Whistleblowing detriments must be both proven and in time


In the case of Royal Mail Group Ltd -v- Jhuti, the Employment Appeal Tribunal (EAT) considered whether in whistleblowing claims it was necessary for a claimant to prove... ...at least one detriment that fell within the three month time limit for bringing a claim in order to be successful in a claim based on a series of alleged acts, some of which were older than three months.

The Law The ERA protects whistleblowers from suffering detriments because of 'protected disclosures' they have made.

A 'protected disclosure' is a disclosure of information which a worker reasonably believes is in the public interest and tends to show that some malpractice is, or is likely to, take place.

If a worker is subjected to a detriment on the grounds that they have made a protected disclosure they will have three months following the act complained of to bring a claim.

Where the worker is subjected to a series of similar acts, the claim must be brought within three months of the last act in the series.

The Facts Ms Jhuti was employed with the Royal Mail. During her probationary period she reported concerns to her line manager in relation to incentives that were being offered to customers.

These were protected disclosures. Ms Jhuti claimed that her line manager put considerable pressure on her to withdraw these allegations and threatened to terminate her employment.

In subsequent months Ms Jhuti's line manager was critical of her performance, set her unreasonable performance objectives and made two settlement proposals to her under which her employment would terminate.

These were detriments. In March 2014 Ms Jhuti raised a formal grievance in relation to her treatment.

In July 2014 she was dismissed and in March 2015, with both her grievance and appeal against her dismissal outstanding, she brought a claim in the Employment Tribunal for, amongst other things, whistleblowing detriment.

The detriments she relied upon were those mentioned above together with the failure to investigate her grievance and provide her with a grievance outcome.

In August 2015 Royal Mail rejected Ms Jhuti's grievance and her dismissal appeal.

The Employment Tribunal upheld Ms Jhuti's whistleblowing claim in respect of the performance targets and settlement offers.

The Tribunal rejected her complaints in respect of the grievance as, by the time the Tribunal heard the claim in November 2015, her grievance had been investigated and an outcome communicated.

Ms Jhuti's successful detriments were all out of time however the Tribunal held that her unsuccessful grievance complaints were part of a series of similar acts including the earlier successful detriments.

Her grievance complaints were in time and therefore all of the acts in the series were in time. Royal Mail appealed on the basis that Ms Jhuti's grievance complaint had been rejected and should not therefore be considered as an 'act' capable of being part of a series for the purposes of calculating whether she was in time.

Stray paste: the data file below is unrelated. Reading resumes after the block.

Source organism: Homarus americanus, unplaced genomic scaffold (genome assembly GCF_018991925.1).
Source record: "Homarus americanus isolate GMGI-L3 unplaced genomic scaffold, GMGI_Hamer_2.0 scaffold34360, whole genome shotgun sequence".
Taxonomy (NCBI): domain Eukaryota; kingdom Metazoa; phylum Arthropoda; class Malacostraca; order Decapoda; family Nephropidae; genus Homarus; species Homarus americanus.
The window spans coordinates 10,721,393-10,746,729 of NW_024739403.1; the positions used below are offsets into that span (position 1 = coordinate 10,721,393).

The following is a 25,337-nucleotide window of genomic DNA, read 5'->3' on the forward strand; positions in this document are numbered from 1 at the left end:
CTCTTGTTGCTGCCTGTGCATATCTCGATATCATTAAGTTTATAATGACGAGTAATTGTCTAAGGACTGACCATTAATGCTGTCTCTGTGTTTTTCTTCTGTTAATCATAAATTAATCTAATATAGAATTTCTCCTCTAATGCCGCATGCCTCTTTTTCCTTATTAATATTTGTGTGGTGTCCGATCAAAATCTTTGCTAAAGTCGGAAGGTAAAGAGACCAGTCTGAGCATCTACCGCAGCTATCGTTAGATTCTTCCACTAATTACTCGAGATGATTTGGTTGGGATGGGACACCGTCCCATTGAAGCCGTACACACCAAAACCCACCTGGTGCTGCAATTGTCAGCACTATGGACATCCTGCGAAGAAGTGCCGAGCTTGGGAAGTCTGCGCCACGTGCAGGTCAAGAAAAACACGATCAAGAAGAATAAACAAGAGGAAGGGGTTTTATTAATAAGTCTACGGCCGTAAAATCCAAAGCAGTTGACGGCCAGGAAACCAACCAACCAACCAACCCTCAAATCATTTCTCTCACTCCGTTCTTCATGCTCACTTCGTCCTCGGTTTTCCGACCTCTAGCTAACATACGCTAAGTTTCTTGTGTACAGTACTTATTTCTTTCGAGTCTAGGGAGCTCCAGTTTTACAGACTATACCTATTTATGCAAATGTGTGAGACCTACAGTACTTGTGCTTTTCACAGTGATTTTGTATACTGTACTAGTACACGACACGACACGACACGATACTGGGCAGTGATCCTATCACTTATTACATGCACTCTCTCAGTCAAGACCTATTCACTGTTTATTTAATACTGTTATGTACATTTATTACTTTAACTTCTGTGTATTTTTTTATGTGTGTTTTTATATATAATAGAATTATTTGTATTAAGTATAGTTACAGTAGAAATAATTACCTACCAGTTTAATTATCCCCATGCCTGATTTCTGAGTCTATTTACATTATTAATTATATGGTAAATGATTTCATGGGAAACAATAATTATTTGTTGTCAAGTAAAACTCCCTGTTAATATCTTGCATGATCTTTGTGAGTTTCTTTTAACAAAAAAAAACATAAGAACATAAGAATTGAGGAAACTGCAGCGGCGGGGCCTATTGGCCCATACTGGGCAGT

Ms Jhuti also cross appealed claiming that the Employment Tribunal had interpreted her grievance complaint too narrowly and that it should have taken into account whether the grievance investigation was inadequate and whether a timely outcome had been provided.

Decision The EAT allowed the appeal and held that there must be at least one proven act that amounts to a whistleblowing detriment that occurs within a claimant's three month time limit.

As the grievance complaint was not proven Ms Jhuti could not rely on it and her claims were therefore out of time. The cross appeal was, however, also allowed.

The case has therefore been remitted to the Employment Tribunal to determine whether the failure to adequately investigate Ms Jhuti's grievance and provide her with a timely outcome were done on the ground of her protected disclosures.

If not, then this part of Ms Jhuti's claim will be unsuccessful and her successful detriments will remain out of time. Otherwise, the Employment Tribunal will need to determine whether the grievance complaints form part of a series of acts including the performance targets and settlement offers in which case all of the acts in that series will be in time.

Best Practice

This decision provides a helpful reminder to employers of the need to handle grievances promptly and comprehensively, even where deep rooted disputes exist with an employee and litigation is contemplated or brought.

Employers will need to consider and follow their own grievance procedures and ensure they comply with the ACAS Code of Practice on Disciplinary and Grievances Procedures.

Although this case is unusual and fact specific, the delay in properly dealing with the grievance has increased the employer's vulnerability to being held liable for older and otherwise out of time issues.

For more information please contact Kathy Halliday in our Employment law team on 0121 227 3711.